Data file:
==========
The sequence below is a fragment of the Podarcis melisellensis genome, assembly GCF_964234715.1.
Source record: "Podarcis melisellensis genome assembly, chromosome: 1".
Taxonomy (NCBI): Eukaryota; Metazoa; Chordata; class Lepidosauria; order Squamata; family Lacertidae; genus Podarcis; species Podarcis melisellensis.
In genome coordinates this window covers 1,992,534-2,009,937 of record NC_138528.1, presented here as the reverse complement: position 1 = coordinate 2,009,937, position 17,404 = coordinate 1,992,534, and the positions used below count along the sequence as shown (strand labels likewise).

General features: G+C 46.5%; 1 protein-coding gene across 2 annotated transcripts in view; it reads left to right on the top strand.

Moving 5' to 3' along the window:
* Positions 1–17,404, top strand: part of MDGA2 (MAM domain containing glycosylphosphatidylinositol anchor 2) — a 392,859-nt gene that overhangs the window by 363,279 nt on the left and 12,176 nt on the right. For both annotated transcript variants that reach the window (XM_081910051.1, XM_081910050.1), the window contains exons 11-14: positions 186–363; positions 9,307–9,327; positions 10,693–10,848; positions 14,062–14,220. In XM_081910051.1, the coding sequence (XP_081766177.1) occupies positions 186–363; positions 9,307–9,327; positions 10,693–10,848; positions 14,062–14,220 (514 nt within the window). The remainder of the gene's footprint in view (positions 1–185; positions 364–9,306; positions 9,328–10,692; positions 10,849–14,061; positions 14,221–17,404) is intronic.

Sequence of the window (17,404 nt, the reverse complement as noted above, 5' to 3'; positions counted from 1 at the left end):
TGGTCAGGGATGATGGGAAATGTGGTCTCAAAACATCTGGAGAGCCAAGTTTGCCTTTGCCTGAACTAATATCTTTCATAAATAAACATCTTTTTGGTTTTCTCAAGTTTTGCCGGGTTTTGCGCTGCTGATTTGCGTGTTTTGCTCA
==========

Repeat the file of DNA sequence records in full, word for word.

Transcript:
The sequence below is a fragment of the Podarcis melisellensis genome, assembly GCF_964234715.1.
Source record: "Podarcis melisellensis genome assembly, chromosome: 1".
Taxonomy (NCBI): Eukaryota; Metazoa; Chordata; class Lepidosauria; order Squamata; family Lacertidae; genus Podarcis; species Podarcis melisellensis.
In genome coordinates this window covers 1,992,534-2,009,937 of record NC_138528.1, presented here as the reverse complement: position 1 = coordinate 2,009,937, position 17,404 = coordinate 1,992,534, and the positions used below count along the sequence as shown (strand labels likewise).

General features: G+C 46.5%; 1 protein-coding gene across 2 annotated transcripts in view; it reads left to right on the top strand.

Moving 5' to 3' along the window:
* Positions 1–17,404, top strand: part of MDGA2 (MAM domain containing glycosylphosphatidylinositol anchor 2) — a 392,859-nt gene that overhangs the window by 363,279 nt on the left and 12,176 nt on the right. For both annotated transcript variants that reach the window (XM_081910051.1, XM_081910050.1), the window contains exons 11-14: positions 186–363; positions 9,307–9,327; positions 10,693–10,848; positions 14,062–14,220. In XM_081910051.1, the coding sequence (XP_081766177.1) occupies positions 186–363; positions 9,307–9,327; positions 10,693–10,848; positions 14,062–14,220 (514 nt within the window). The remainder of the gene's footprint in view (positions 1–185; positions 364–9,306; positions 9,328–10,692; positions 10,849–14,061; positions 14,221–17,404) is intronic.

Sequence of the window (17,404 nt, the reverse complement as noted above, 5' to 3'; positions counted from 1 at the left end):
TGGTCAGGGATGATGGGAAATGTGGTCTCAAAACATCTGGAGAGCCAAGTTTGCCTTTGCCTGAACTAATATCTTTCATAAATAAACATCTTTTTGGTTTTCTCAAGTTTTGCCGGGTTTTGCGCTGCTGATTTGCGTGTTTTGCTCA